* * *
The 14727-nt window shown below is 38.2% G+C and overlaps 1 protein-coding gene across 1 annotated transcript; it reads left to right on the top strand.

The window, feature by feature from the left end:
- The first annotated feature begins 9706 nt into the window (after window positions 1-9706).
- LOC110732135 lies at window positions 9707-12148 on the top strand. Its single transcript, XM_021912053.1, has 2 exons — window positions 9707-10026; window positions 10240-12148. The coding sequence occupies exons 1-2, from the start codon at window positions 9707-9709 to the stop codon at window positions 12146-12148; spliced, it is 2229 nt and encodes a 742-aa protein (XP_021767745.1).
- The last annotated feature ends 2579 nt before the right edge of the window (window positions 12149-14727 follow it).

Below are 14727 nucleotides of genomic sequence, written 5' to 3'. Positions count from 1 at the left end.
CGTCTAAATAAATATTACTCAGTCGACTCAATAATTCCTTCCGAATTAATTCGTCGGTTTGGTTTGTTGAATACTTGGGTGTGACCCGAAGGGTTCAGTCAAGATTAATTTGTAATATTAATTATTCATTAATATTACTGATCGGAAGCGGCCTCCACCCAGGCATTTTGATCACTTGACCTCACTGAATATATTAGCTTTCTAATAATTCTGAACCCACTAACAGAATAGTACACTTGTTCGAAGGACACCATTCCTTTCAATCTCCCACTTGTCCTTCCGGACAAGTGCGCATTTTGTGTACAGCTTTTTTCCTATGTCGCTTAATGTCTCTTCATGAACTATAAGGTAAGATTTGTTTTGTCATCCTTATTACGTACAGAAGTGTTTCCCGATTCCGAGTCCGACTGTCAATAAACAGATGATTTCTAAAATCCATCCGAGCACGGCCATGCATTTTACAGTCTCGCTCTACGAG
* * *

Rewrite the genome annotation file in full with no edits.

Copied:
The 14727-nt window shown below is 38.2% G+C and overlaps 1 protein-coding gene across 1 annotated transcript; it reads left to right on the top strand.

The window, feature by feature from the left end:
- The first annotated feature begins 9706 nt into the window (after window positions 1-9706).
- LOC110732135 lies at window positions 9707-12148 on the top strand. Its single transcript, XM_021912053.1, has 2 exons — window positions 9707-10026; window positions 10240-12148. The coding sequence occupies exons 1-2, from the start codon at window positions 9707-9709 to the stop codon at window positions 12146-12148; spliced, it is 2229 nt and encodes a 742-aa protein (XP_021767745.1).
- The last annotated feature ends 2579 nt before the right edge of the window (window positions 12149-14727 follow it).

Below are 14727 nucleotides of genomic sequence, written 5' to 3'. Positions count from 1 at the left end.
CGTCTAAATAAATATTACTCAGTCGACTCAATAATTCCTTCCGAATTAATTCGTCGGTTTGGTTTGTTGAATACTTGGGTGTGACCCGAAGGGTTCAGTCAAGATTAATTTGTAATATTAATTATTCATTAATATTACTGATCGGAAGCGGCCTCCACCCAGGCATTTTGATCACTTGACCTCACTGAATATATTAGCTTTCTAATAATTCTGAACCCACTAACAGAATAGTACACTTGTTCGAAGGACACCATTCCTTTCAATCTCCCACTTGTCCTTCCGGACAAGTGCGCATTTTGTGTACAGCTTTTTTCCTATGTCGCTTAATGTCTCTTCATGAACTATAAGGTAAGATTTGTTTTGTCATCCTTATTACGTACAGAAGTGTTTCCCGATTCCGAGTCCGACTGTCAATAAACAGATGATTTCTAAAATCCATCCGAGCACGGCCATGCATTTTACAGTCTCGCTCTACGAG